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Southern Eyes

This week marked another milestone in my life. My oldest son, James, celebrated his 16th birthday. I would say he is "sweet 16," but he's a young man, and wouldn't appreciate his name and the word "sweet" in the same sentence.

When I turned 16 (just a few years ago), my mother gave me a "Sweet 16 Tea." All my friends and I dressed to the nines and sat around trying to act sophisticated. We drank punch from dainty little glass cups and ate bite-size morsels of food we couldn't pronounce.

James' 16th birthday was quite a contrast from mine. The night of his birthday, we held a family barbecue. Before the dinner, I was sitting on the couch, musing as most mothers do, about how quickly the time passes. I thought of the little toddler James, with his bright blonde hair, pudgy face, and big round green eyes. He was always a quiet child who soaked in the events happening around him. I thought proudly of what a nice man he's becoming.

About that time, what sounded like wild elephants tramped into the room. There before me, stood my son: unruly curls emerging from underneath a Georgia Bulldog fitted baseball cap worn backwards on his head, baggy shorts with big, floppy pockets holding a cell phone and butcher-sized pocket knife (it's for hunting, and it only appears that big to his mother), a brightly colored rubber band on his wrist, and a keychain hanging out of his pocket almost down to his ankle.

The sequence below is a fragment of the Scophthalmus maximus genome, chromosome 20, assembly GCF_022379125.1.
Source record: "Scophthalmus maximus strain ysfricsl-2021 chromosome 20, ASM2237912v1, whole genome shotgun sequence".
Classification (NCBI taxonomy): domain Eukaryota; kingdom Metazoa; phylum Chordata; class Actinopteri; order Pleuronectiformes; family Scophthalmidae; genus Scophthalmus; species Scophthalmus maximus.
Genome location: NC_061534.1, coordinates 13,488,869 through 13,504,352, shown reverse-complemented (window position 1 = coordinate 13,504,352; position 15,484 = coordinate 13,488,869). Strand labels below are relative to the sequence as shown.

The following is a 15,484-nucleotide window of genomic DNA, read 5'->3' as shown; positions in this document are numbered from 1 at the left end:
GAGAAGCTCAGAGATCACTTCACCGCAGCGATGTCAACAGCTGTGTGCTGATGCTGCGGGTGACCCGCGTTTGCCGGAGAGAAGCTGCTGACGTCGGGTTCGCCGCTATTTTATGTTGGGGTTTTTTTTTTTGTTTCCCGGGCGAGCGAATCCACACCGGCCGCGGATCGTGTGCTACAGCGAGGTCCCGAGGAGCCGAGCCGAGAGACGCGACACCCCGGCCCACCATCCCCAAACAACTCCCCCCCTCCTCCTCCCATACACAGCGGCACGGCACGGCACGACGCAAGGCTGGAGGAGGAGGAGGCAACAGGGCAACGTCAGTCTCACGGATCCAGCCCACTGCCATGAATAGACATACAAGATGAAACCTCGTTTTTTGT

He bore no resemblance to the quiet little toddler, or the nice man in my visions. But, as the evening passed on, I not-surprisingly found both images there. Yes, he ate barbecued ribs like he was uncivilized, but he also remembered his manners. He opened his gifts with delight, which brought pleasure to the family. His expressions of gratitude were genuine.

The next day, we held another party for his friends. Again, the contrast is remarkable. Seven giant-sized young men invaded our quiet afternoon for a time of pizza, football, and paintball. They weren't dressed to the nines, unless that is the description for camouflage and masks. And the only sophistication was in the elaborate military-style strategy of the paintball war.

As the mother of boys, I enjoyed it all. Many years from now, when James is a man out on his own, I hope I never forget the fun weekend that he turned 16. In four years, my youngest son will turn 16. Now, I know what to expect.



Web posted on Thursday, October 20, 2005











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